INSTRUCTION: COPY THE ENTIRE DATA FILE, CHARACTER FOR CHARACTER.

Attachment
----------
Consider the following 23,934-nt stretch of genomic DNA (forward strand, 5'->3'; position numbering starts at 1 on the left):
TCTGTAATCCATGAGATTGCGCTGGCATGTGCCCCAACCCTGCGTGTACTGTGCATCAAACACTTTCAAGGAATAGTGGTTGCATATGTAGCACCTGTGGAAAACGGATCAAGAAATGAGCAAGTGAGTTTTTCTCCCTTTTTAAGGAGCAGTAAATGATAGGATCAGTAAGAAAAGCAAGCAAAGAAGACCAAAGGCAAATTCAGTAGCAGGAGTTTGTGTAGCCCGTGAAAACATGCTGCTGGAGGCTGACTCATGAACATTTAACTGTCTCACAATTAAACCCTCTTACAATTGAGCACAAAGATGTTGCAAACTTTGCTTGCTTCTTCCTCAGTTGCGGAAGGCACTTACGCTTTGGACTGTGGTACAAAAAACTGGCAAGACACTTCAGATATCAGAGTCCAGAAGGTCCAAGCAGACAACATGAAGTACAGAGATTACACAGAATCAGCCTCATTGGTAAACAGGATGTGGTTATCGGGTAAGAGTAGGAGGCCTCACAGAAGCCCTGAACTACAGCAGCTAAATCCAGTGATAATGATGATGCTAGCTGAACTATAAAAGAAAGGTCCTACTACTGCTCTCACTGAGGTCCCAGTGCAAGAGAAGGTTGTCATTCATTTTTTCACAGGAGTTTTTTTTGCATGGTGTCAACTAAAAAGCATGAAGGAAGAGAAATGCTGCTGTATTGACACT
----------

Consider the following 23,934-nt stretch of genomic DNA (forward strand, 5'->3'; position numbering starts at 1 on the left):
TCTGTAATCCATGAGATTGCGCTGGCATGTGCCCCAACCCTGCGTGTACTGTGCATCAAACACTTTCAAGGAATAGTGGTTGCATATGTAGCACCTGTGGAAAACGGATCAAGAAATGAGCAAGTGAGTTTTTCTCCCTTTTTAAGGAGCAGTAAATGATAGGATCAGTAAGAAAAGCAAGCAAAGAAGACCAAAGGCAAATTCAGTAGCAGGAGTTTGTGTAGCCCGTGAAAACATGCTGCTGGAGGCTGACTCATGAACATTTAACTGTCTCACAATTAAACCCTCTTACAATTGAGCACAAAGATGTTGCAAACTTTGCTTGCTTCTTCCTCAGTTGCGGAAGGCACTTACGCTTTGGACTGTGGTACAAAAAACTGGCAAGACACTTCAGATATCAGAGTCCAGAAGGTCCAAGCAGACAACATGAAGTACAGAGATTACACAGAATCAGCCTCATTGGTAAACAGGATGTGGTTATCGGGTAAGAGTAGGAGGCCTCACAGAAGCCCTGAACTACAGCAGCTAAATCCAGTGATAATGATGATGCTAGCTGAACTATAAAAGAAAGGTCCTACTACTGCTCTCACTGAGGTCCCAGTGCAAGAGAAGGTTGTCATTCATTTTTTCACAGGAGTTTTTTTTGCATGGTGTCAACTAAAAAGCATGAAGGAAGAGAAATGCTGCTGTATTGACACT